The Squamish Nation Council has approved the proposed FortisBC pipeline expansion slated for Squamish.
The council voted Saturday to approve the FortisBC Environmental Assessment Agreement, which paves the way for the Eagle Mountain to Woodfibre Pipeline Project.
“It is important to remind members that the Squamish Process was set in motion to ensure our aboriginal rights and title interests are protected,” Chief Ian Campbell said in a news release Saturday afternoon. “For us, the FortisBC component represents an exercise in Squamish Nation government. Our decision reflects the interests, the will, and the beliefs of our members. We won’t allow outsiders, whether they support the proposal or oppose it, to decide for us. It is our future – our decision to make.”
Nine of the Squamish Nation’s 25 conditions for support of the Woodfibre LNG export facility planned for Howe Sound that were set out in October were directed at FortisBC. Conditions included the change of the proposed location of the compressor station and re-routing the pipeline to outside of the Skwelwil’em Wildlife Management Area of the Squamish Estuary.
FortisBC subsequently changed the planned compressor station location from the Squamish business park, which was near a Squamish Nation reserve, to 1.8 kilometres outside of the Valleycliffe neighbourhood. The natural gas company also plotted an alternative pipeline route that avoided the Wildlife Management Area by tunneling under the estuary.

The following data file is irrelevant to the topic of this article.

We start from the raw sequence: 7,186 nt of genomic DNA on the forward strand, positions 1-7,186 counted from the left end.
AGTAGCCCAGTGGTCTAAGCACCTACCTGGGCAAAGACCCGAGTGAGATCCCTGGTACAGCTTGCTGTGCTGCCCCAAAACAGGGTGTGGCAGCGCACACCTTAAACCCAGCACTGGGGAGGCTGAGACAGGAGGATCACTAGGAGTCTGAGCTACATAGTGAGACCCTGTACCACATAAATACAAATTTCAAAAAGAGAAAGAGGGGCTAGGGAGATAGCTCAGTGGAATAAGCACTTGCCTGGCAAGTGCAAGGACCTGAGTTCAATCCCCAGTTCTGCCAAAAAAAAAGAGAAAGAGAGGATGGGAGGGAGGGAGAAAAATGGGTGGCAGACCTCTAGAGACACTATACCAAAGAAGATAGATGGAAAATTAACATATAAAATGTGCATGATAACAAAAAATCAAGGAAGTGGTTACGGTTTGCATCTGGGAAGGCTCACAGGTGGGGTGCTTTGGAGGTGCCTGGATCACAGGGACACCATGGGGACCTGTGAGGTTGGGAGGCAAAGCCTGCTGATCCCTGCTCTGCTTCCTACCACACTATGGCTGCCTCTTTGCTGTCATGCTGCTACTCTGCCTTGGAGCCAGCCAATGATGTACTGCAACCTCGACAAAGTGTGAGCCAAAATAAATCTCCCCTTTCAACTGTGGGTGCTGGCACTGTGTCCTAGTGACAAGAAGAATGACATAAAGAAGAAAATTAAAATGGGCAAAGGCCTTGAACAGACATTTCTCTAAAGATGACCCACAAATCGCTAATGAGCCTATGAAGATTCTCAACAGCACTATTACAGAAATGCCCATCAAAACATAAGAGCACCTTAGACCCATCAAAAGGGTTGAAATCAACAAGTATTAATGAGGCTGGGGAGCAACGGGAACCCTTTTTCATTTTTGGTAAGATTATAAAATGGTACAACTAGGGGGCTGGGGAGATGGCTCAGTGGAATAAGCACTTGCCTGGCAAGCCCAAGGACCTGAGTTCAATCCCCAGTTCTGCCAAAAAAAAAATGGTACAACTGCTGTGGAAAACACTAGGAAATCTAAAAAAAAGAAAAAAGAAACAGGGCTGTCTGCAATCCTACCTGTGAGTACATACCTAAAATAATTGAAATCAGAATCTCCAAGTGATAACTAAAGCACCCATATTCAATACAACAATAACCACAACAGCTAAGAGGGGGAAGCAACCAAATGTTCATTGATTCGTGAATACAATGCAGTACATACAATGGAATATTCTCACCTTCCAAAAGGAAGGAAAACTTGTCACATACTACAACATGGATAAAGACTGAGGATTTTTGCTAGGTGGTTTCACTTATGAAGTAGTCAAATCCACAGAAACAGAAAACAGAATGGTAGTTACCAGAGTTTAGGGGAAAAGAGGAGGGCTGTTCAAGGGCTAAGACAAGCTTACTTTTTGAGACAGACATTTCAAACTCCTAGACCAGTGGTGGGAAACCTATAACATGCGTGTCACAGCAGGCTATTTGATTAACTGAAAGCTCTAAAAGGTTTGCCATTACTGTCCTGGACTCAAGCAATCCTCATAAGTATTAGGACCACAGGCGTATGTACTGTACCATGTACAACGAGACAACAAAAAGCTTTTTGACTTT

“It is important for members to understand that the EA Agreement will legally bind FortisBC to meet all nine of the (conditions),” the news release continues.
Other conditions of support include no barges in the Wildlife Management Area, no expansion of the pipeline without Squamish Nation approval and the establishment of an economic benefits agreement with the Squamish Nation.
But the conditions do little to satisfy some dissenting members of the nation.
“There’s a big concern over the land, the water and the air. That’s basically it. Natives are known for living off the resources of those three things and what we feel is that (council) is in putting them in danger,” said Jo-ann Nahanee, a frequent critic of the project.
Only 10 of the 12 council members voted in favour of the plan and there is a groundswell of opposition among members who regularly attend council meetings, according to Clarissa Antone.
“They’re saying we the members agreed to this but they never came to us. It’s only those 10 councillors who voted yes,” she said.
And the council hasn’t been forthcoming with information or consultation with the nation’s membership, Nahanee said. ”They aren’t coming and asking us what we really want. In our culture and tradition, it’s always been that they come to the people and they’ve listened to the people and somewhere along the way, that’s been lost.”
The next step is for the benefits package to be negotiated, according to the release. Once completed, it will be presented to the community and council for review.
FortisBC’s Trevor Boudreau said the company values working with First Nation communities impacted by the pipeline project, including the Squamish Nation. “We know that working together to incorporate aboriginal knowledge and values makes our projects better.”
Tracey Saxby of My Sea to Sky sent The Squamish Chief a statement on behalf of the anti-LNG lobby group. “We will continue to support Squamish Nation members pursuing progressive and sustainable development, improved governance, and cultural revitalization – even when we disagree with some decisions of the Squamish Nation leadership,” the emailed My Sea to Sky statement said. “My Sea to Sky will continue to support the residents of Valleycliffe and Squamish First Nation members that are standing up to stop the compressor station from being located on Mount Mulligan.”
– with files from Brent Richter
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